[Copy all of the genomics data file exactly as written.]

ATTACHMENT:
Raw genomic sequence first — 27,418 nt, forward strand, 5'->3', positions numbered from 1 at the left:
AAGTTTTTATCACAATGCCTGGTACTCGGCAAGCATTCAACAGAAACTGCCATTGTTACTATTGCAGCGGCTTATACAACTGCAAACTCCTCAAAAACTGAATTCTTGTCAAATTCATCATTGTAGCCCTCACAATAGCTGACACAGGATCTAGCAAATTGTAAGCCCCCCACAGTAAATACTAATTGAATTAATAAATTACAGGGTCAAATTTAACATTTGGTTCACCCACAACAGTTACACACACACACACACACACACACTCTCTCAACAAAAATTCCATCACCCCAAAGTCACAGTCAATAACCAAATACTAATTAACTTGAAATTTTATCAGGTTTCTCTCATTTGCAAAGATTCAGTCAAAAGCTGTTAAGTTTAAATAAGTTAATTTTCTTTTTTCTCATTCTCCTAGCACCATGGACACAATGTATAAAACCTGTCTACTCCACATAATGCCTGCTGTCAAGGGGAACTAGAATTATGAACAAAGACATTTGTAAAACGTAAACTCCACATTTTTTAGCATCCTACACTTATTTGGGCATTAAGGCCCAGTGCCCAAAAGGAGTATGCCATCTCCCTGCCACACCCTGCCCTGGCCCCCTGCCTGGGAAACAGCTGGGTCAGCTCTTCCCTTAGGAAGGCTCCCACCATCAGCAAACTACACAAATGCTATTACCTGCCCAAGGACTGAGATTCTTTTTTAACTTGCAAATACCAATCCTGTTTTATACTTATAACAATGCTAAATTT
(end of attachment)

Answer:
Raw genomic sequence first — 27,418 nt, forward strand, 5'->3', positions numbered from 1 at the left:
AAGTTTTTATCACAATGCCTGGTACTCGGCAAGCATTCAACAGAAACTGCCATTGTTACTATTGCAGCGGCTTATACAACTGCAAACTCCTCAAAAACTGAATTCTTGTCAAATTCATCATTGTAGCCCTCACAATAGCTGACACAGGATCTAGCAAATTGTAAGCCCCCCACAGTAAATACTAATTGAATTAATAAATTACAGGGTCAAATTTAACATTTGGTTCACCCACAACAGTTACACACACACACACACACACACACTCTCTCAACAAAAATTCCATCACCCCAAAGTCACAGTCAATAACCAAATACTAATTAACTTGAAATTTTATCAGGTTTCTCTCATTTGCAAAGATTCAGTCAAAAGCTGTTAAGTTTAAATAAGTTAATTTTCTTTTTTCTCATTCTCCTAGCACCATGGACACAATGTATAAAACCTGTCTACTCCACATAATGCCTGCTGTCAAGGGGAACTAGAATTATGAACAAAGACATTTGTAAAACGTAAACTCCACATTTTTTAGCATCCTACACTTATTTGGGCATTAAGGCCCAGTGCCCAAAAGGAGTATGCCATCTCCCTGCCACACCCTGCCCTGGCCCCCTGCCTGGGAAACAGCTGGGTCAGCTCTTCCCTTAGGAAGGCTCCCACCATCAGCAAACTACACAAATGCTATTACCTGCCCAAGGACTGAGATTCTTTTTTAACTTGCAAATACCAATCCTGTTTTATACTTATAACAATGCTAAATTT